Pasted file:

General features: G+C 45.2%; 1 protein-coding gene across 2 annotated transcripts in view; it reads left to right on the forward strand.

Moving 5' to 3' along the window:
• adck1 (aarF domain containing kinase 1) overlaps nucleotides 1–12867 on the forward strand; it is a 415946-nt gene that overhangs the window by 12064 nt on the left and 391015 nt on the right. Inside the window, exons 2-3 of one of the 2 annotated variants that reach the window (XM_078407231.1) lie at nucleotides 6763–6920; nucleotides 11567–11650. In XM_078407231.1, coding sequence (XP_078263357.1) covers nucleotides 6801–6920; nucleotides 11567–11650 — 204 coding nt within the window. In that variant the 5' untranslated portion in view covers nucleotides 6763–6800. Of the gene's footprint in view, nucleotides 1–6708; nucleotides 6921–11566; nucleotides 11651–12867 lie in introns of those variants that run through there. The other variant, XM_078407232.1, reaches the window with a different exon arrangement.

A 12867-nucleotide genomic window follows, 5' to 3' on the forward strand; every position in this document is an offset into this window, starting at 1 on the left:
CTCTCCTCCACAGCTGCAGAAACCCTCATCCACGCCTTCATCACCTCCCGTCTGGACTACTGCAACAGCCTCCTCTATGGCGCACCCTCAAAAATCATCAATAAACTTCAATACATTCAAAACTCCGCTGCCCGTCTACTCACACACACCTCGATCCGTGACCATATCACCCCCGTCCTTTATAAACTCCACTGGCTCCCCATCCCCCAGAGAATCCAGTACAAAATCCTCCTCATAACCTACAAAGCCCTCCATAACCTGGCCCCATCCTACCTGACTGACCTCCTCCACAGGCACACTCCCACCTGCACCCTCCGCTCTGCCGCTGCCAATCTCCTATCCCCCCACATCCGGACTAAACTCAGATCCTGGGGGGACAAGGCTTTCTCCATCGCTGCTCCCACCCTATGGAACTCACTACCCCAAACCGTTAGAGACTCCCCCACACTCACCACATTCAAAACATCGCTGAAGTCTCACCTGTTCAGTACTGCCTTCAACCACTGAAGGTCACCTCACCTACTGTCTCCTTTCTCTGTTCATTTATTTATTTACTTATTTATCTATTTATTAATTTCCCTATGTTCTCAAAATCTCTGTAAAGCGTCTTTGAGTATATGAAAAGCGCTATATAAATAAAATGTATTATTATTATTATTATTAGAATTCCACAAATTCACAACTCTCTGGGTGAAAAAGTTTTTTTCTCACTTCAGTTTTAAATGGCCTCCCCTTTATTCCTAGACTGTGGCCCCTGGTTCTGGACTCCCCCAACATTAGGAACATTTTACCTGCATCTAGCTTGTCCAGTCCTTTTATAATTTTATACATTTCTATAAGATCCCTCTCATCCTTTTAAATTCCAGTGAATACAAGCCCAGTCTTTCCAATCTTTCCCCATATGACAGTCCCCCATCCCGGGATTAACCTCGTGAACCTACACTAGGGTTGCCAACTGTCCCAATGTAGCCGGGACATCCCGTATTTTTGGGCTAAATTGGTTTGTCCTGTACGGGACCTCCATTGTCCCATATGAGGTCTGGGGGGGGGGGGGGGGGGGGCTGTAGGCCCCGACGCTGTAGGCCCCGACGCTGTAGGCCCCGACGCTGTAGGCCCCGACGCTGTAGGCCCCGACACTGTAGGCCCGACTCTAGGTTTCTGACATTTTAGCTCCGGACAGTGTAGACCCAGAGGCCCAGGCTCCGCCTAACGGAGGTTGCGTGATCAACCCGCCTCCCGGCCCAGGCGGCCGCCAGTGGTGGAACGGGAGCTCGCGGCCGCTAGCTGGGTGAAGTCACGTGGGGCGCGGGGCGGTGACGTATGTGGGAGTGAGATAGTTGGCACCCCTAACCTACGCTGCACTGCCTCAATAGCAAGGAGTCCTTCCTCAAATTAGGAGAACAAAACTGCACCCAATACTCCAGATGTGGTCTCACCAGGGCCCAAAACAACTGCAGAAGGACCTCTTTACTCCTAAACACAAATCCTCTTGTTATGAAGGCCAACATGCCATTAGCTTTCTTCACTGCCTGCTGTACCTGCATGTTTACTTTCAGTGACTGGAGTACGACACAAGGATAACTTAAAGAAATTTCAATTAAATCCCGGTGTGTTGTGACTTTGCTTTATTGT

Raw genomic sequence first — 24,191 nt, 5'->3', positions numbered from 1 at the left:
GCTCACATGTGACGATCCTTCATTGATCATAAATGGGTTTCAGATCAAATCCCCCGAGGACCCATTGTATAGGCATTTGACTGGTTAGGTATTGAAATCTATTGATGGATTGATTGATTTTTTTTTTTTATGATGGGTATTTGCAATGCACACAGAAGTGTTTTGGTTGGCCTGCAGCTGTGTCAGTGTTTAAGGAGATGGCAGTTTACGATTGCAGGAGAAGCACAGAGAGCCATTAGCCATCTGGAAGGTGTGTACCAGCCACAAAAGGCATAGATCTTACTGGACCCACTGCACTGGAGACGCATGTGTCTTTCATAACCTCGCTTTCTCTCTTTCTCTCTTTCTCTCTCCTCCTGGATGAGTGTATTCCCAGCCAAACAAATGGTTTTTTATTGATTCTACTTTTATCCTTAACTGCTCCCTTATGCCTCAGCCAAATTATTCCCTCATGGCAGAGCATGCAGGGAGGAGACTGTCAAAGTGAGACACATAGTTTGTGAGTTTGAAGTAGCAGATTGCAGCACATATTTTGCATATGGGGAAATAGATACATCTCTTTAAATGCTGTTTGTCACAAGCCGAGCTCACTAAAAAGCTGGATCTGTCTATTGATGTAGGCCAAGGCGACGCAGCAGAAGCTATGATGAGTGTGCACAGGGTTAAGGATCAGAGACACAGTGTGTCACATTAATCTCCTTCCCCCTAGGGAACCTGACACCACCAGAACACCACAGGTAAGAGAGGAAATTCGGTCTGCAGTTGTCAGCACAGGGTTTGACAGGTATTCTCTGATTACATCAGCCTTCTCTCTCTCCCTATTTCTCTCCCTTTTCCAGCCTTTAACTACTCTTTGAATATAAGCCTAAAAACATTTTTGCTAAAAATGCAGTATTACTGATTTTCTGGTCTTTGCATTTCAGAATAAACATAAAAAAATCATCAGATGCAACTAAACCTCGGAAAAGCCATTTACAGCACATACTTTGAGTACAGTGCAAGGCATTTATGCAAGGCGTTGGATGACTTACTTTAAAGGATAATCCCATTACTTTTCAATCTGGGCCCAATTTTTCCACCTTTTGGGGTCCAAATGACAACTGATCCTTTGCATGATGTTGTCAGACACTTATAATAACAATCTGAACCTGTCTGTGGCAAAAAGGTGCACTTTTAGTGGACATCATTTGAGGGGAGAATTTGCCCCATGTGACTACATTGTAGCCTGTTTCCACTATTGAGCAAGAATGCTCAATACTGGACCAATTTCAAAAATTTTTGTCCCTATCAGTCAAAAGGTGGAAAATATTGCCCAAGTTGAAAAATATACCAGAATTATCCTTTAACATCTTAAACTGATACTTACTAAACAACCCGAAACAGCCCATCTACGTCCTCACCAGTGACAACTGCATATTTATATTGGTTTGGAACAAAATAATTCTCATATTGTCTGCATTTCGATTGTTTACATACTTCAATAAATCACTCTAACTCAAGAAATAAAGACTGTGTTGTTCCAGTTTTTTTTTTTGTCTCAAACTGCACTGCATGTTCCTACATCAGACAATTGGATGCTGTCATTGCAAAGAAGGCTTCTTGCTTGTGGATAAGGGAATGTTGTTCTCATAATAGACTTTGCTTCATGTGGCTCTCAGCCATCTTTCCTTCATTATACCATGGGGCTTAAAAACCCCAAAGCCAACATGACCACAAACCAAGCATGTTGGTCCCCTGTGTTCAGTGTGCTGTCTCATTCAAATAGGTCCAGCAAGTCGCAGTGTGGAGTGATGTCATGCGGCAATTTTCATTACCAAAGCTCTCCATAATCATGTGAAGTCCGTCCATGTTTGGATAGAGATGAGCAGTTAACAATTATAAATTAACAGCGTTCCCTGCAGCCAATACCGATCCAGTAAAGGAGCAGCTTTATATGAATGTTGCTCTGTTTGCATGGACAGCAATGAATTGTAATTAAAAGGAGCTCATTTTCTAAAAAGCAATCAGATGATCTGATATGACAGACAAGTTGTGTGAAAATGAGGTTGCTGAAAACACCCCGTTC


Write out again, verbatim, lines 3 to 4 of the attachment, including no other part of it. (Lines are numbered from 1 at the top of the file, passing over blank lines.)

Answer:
• adck1 (aarF domain containing kinase 1) overlaps nucleotides 1–12867 on the forward strand; it is a 415946-nt gene that overhangs the window by 12064 nt on the left and 391015 nt on the right. Inside the window, exons 2-3 of one of the 2 annotated variants that reach the window (XM_078407231.1) lie at nucleotides 6763–6920; nucleotides 11567–11650. In XM_078407231.1, coding sequence (XP_078263357.1) covers nucleotides 6801–6920; nucleotides 11567–11650 — 204 coding nt within the window. In that variant the 5' untranslated portion in view covers nucleotides 6763–6800. Of the gene's footprint in view, nucleotides 1–6708; nucleotides 6921–11566; nucleotides 11651–12867 lie in introns of those variants that run through there. The other variant, XM_078407232.1, reaches the window with a different exon arrangement.

A 12867-nucleotide genomic window follows, 5' to 3' on the forward strand; every position in this document is an offset into this window, starting at 1 on the left: